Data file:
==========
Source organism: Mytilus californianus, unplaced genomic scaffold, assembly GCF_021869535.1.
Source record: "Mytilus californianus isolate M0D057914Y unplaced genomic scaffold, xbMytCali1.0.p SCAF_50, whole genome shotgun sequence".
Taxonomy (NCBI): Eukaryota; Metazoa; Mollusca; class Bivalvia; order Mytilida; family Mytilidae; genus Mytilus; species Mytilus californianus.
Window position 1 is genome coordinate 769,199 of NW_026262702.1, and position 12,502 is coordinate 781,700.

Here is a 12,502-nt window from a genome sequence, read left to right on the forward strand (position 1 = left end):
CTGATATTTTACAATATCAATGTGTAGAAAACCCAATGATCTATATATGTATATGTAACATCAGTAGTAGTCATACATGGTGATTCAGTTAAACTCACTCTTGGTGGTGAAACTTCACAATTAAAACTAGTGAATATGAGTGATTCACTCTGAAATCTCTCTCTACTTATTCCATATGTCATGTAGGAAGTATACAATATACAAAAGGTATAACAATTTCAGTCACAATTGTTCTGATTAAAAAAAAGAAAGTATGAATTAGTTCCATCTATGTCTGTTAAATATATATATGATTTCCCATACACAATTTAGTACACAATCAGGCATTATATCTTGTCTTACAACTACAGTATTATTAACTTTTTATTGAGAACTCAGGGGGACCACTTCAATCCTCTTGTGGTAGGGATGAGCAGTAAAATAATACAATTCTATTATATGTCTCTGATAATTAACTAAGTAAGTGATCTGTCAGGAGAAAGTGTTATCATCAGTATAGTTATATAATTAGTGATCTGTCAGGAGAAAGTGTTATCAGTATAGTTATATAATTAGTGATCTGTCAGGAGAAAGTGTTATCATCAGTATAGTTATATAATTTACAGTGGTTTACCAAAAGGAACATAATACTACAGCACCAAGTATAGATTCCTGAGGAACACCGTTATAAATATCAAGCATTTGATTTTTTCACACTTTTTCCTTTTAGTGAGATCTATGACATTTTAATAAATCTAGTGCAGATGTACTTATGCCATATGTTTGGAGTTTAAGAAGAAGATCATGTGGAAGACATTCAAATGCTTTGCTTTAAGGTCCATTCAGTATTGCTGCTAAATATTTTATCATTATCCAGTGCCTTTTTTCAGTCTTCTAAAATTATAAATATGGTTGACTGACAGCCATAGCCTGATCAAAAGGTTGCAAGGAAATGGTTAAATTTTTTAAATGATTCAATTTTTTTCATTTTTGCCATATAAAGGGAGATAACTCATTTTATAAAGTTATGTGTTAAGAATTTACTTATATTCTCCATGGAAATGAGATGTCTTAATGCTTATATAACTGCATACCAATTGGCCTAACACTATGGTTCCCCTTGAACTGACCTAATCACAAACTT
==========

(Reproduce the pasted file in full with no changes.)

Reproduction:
Source organism: Mytilus californianus, unplaced genomic scaffold, assembly GCF_021869535.1.
Source record: "Mytilus californianus isolate M0D057914Y unplaced genomic scaffold, xbMytCali1.0.p SCAF_50, whole genome shotgun sequence".
Taxonomy (NCBI): Eukaryota; Metazoa; Mollusca; class Bivalvia; order Mytilida; family Mytilidae; genus Mytilus; species Mytilus californianus.
Window position 1 is genome coordinate 769,199 of NW_026262702.1, and position 12,502 is coordinate 781,700.

Here is a 12,502-nt window from a genome sequence, read left to right on the forward strand (position 1 = left end):
CTGATATTTTACAATATCAATGTGTAGAAAACCCAATGATCTATATATGTATATGTAACATCAGTAGTAGTCATACATGGTGATTCAGTTAAACTCACTCTTGGTGGTGAAACTTCACAATTAAAACTAGTGAATATGAGTGATTCACTCTGAAATCTCTCTCTACTTATTCCATATGTCATGTAGGAAGTATACAATATACAAAAGGTATAACAATTTCAGTCACAATTGTTCTGATTAAAAAAAAGAAAGTATGAATTAGTTCCATCTATGTCTGTTAAATATATATATGATTTCCCATACACAATTTAGTACACAATCAGGCATTATATCTTGTCTTACAACTACAGTATTATTAACTTTTTATTGAGAACTCAGGGGGACCACTTCAATCCTCTTGTGGTAGGGATGAGCAGTAAAATAATACAATTCTATTATATGTCTCTGATAATTAACTAAGTAAGTGATCTGTCAGGAGAAAGTGTTATCATCAGTATAGTTATATAATTAGTGATCTGTCAGGAGAAAGTGTTATCAGTATAGTTATATAATTAGTGATCTGTCAGGAGAAAGTGTTATCATCAGTATAGTTATATAATTTACAGTGGTTTACCAAAAGGAACATAATACTACAGCACCAAGTATAGATTCCTGAGGAACACCGTTATAAATATCAAGCATTTGATTTTTTCACACTTTTTCCTTTTAGTGAGATCTATGACATTTTAATAAATCTAGTGCAGATGTACTTATGCCATATGTTTGGAGTTTAAGAAGAAGATCATGTGGAAGACATTCAAATGCTTTGCTTTAAGGTCCATTCAGTATTGCTGCTAAATATTTTATCATTATCCAGTGCCTTTTTTCAGTCTTCTAAAATTATAAATATGGTTGACTGACAGCCATAGCCTGATCAAAAGGTTGCAAGGAAATGGTTAAATTTTTTAAATGATTCAATTTTTTTCATTTTTGCCATATAAAGGGAGATAACTCATTTTATAAAGTTATGTGTTAAGAATTTACTTATATTCTCCATGGAAATGAGATGTCTTAATGCTTATATAACTGCATACCAATTGGCCTAACACTATGGTTCCCCTTGAACTGACCTAATCACAAACTT